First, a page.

[smiles with a snarky grin, clears throat, steps onto soapbox]

I observed something quite interesting on my recent trip to Paris–or more specifically, when I got back. (Like many, I believe the real culture shock doesn’t always happen on your trip, but on your return home.)

Here’s what I saw. I spent two weeks in a basically socialist nation, one in which people rely on the government to provide many, many basic services (and to which they pay very high taxes for those services). These are services that many in this country would refer to as “entitlement programs.” And yet, ironically, I saw more instances of people acting “entitled” in the first two days coming back to America than I experienced in my entire time in France.

Indeed, I can’t recall a single time when anyone in France acted that way. Despite the many things I’d heard and read about how rude the French are (especially Parisians) I actually found the people to be quite polite, even helpful. Never rude.  It wasn’t until I got back that I almost instantly saw the rudeness of entitled Americans, and I remembered–hey, we act this way.

It was not a pleasant realization.

What do I mean by “entitlement?” Entitlement is when we conduct ourselves as though we are entitled to special treatment, advantages and concessions, simply because we are us, and because others are…well…NOT us. It also usually means we’re willing to take what we feel we’re entitled to, usually at someone else’s expense. Here are some specific examples of what I mean:

–Driving aggressively and rudely on the road, cutting people off and breaking the rules of the road, because, of course, it’s more important that WE be to work on time than anyone else who is trying to get to work.

–Monopolizing the attention of our server when we’re at a restaurant, and treating him/her badly for being physically and mentally incapable of treating us like we’re the ONLY table for whom he/she is responsible.

–Pushing and shoving others to get to the Black Friday deals ahead of anyone else. (Get ready for this…)

–Yelling, screaming, chewing out and humiliating the little league coach for not giving “our Timmy” enough “at bats” during the ball game.

These are just a few examples, but you get the point. Entitlement is rampant in our culture. (And I say “we” because I have to include myself in this–sometimes I act entitled, as well.) Sometimes it seems like everyone feels that they deserve to be above the rules (or even the rule of law), like they deserve special treatment above everyone else, and are willing to fight, scrape and even cheat to get whatever they feel entitled to receive.   It has become such the norm that it takes leaving and spending time in a culture where they don’t act this way in order to see how bad it’s gotten.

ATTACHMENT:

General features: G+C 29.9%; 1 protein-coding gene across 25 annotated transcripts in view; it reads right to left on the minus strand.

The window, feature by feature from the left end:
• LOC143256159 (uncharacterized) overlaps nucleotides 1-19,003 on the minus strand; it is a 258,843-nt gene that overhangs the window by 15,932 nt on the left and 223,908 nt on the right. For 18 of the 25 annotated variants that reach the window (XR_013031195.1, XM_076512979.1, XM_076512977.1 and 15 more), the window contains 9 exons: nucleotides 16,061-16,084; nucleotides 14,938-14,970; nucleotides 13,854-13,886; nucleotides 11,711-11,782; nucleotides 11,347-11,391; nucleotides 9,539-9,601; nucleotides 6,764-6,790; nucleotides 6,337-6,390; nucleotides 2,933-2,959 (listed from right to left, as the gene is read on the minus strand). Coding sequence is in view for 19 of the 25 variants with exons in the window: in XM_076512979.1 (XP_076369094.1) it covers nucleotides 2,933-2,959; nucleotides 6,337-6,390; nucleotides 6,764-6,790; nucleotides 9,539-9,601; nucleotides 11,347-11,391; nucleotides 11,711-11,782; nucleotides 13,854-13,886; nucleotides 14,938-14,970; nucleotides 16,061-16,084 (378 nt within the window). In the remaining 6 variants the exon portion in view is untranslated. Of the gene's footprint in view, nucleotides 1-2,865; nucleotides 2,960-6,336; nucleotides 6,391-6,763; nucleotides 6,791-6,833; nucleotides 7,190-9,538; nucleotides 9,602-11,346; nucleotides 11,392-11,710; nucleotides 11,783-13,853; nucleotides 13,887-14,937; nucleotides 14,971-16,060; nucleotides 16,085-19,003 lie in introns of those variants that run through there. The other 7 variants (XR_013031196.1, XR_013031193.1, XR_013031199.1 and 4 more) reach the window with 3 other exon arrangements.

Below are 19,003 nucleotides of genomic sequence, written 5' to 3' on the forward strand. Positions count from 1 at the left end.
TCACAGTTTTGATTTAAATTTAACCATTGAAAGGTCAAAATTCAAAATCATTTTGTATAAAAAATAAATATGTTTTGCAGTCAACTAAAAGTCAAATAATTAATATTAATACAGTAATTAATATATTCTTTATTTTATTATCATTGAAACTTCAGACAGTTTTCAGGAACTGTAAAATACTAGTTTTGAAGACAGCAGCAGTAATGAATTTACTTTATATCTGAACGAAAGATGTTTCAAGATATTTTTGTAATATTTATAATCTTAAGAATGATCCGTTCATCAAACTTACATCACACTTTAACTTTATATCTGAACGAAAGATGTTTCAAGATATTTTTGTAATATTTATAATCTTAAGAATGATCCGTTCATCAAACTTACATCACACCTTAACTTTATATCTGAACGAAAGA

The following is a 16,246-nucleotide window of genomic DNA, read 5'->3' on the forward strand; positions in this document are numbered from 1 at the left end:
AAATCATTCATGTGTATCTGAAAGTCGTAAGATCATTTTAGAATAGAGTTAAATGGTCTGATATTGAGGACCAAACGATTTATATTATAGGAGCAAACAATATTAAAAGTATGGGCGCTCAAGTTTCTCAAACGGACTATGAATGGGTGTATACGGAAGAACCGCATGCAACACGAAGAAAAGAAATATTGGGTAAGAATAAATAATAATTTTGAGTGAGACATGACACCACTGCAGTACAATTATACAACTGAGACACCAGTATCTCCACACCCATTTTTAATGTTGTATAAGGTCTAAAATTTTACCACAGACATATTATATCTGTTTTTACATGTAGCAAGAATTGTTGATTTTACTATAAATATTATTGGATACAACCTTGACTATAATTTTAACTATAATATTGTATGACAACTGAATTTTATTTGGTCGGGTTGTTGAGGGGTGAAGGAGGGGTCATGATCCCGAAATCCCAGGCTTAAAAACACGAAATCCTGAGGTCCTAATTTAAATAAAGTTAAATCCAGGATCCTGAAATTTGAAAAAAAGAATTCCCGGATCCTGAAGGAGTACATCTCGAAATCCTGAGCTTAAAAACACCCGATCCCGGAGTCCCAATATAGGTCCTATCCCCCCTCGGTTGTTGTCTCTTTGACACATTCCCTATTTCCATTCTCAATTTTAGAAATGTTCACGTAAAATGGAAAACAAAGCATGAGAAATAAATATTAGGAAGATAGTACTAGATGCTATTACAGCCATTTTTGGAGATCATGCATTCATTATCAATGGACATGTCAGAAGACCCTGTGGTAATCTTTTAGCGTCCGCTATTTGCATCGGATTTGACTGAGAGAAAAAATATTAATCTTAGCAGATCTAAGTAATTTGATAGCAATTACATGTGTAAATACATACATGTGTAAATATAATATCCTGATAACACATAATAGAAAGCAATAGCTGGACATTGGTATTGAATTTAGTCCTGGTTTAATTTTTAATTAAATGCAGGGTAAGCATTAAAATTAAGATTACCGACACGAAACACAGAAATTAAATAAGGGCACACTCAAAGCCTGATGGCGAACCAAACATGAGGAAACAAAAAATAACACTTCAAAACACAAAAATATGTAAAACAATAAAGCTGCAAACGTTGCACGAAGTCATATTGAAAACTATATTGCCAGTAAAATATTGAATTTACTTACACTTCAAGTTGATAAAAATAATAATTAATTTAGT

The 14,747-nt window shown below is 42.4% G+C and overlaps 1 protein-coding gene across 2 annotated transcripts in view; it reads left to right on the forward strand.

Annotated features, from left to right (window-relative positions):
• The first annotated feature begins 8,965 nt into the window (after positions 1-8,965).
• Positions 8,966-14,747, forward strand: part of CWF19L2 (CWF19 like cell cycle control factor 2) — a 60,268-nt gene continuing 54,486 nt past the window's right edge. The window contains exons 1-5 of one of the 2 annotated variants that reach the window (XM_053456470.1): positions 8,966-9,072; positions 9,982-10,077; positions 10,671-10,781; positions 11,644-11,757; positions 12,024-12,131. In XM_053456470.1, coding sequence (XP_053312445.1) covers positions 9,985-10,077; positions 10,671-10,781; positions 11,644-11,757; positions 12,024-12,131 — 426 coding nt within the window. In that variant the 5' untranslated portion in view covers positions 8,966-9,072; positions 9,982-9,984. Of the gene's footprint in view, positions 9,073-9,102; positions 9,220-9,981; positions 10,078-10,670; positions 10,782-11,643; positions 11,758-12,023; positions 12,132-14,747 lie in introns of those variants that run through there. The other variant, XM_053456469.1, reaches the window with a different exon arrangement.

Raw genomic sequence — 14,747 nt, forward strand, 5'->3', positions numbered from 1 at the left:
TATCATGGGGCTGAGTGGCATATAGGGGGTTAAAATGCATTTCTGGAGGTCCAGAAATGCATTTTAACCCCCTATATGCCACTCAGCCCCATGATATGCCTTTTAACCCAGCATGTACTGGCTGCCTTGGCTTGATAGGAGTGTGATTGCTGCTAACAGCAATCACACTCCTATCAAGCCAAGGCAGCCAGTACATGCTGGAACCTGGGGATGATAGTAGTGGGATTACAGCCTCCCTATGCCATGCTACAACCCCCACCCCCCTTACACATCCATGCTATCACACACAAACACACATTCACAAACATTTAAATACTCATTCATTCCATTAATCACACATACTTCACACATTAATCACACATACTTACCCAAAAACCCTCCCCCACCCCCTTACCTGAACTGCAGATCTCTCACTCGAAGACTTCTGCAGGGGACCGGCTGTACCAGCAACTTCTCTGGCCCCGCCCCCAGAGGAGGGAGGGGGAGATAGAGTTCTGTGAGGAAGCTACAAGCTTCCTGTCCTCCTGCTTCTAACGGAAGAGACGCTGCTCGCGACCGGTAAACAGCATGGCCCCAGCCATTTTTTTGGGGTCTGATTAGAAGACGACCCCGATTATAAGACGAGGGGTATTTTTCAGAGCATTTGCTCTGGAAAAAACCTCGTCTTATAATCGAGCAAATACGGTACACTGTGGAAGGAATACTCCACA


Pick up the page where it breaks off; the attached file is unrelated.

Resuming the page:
Here’s where the real soap-boxing begins…

In my view, the whole idea of “looking out for number one” is the worst lesson we could ever teach our kids–and yet, we’ve been doing it for decades now, both in word and by example. Those kids are now grown, and we’re all paying the price. Whatever happened to looking out for the other guy? Whatever happened to being a good citizen? When did we decide we were the only citizen that actually mattered?

Think I’m exaggerating? Try driving on a freeway at rush hour. Count the number of crazy things you see.

I’m one of those people who remembers when it wasn’t like this–when being polite and considering others was the rule rather than the exception, and when examples of rudeness were few because social culture simply wouldn’t tolerate it. I suppose I’m grieving the loss. We used to be better than this; now we just act like we are.

It might look a little different than it does on the freeway, but entitlement is also pervasive throughout the church. Oh, I’m not saying we’re just always rude to one another (though sometimes we are). I’m talking about more of an entitlement belief system that makes us see ourselves as “better” than others because of the spiritual authority we walk in, or “better” than those Christians who aren’t enlightened with our particular theology, or “better” just because we’re “saved” and unbelievers are not.

I grew up with a certain teaching within the faith movement about the authority of the believer. The idea (which is admittedly found in Scripture) is that man was created to have dominion over the earth, and even though we fell into sin, Jesus’ death and resurrection restores us to that place of authority in His name. Sounds great. But when people turn that theological belief into a sense of entitlement, it just turns ugly and self-serving. It isn’t that the theology is complete heresy–it’s just that when you don’t blend it with other Biblical principles (like laying down your life and preferring your brother), it just turns selfish and arrogant. We feel entitled because we’re “children of God,” but in reality, the world around us just sees us acting like spoiled brats.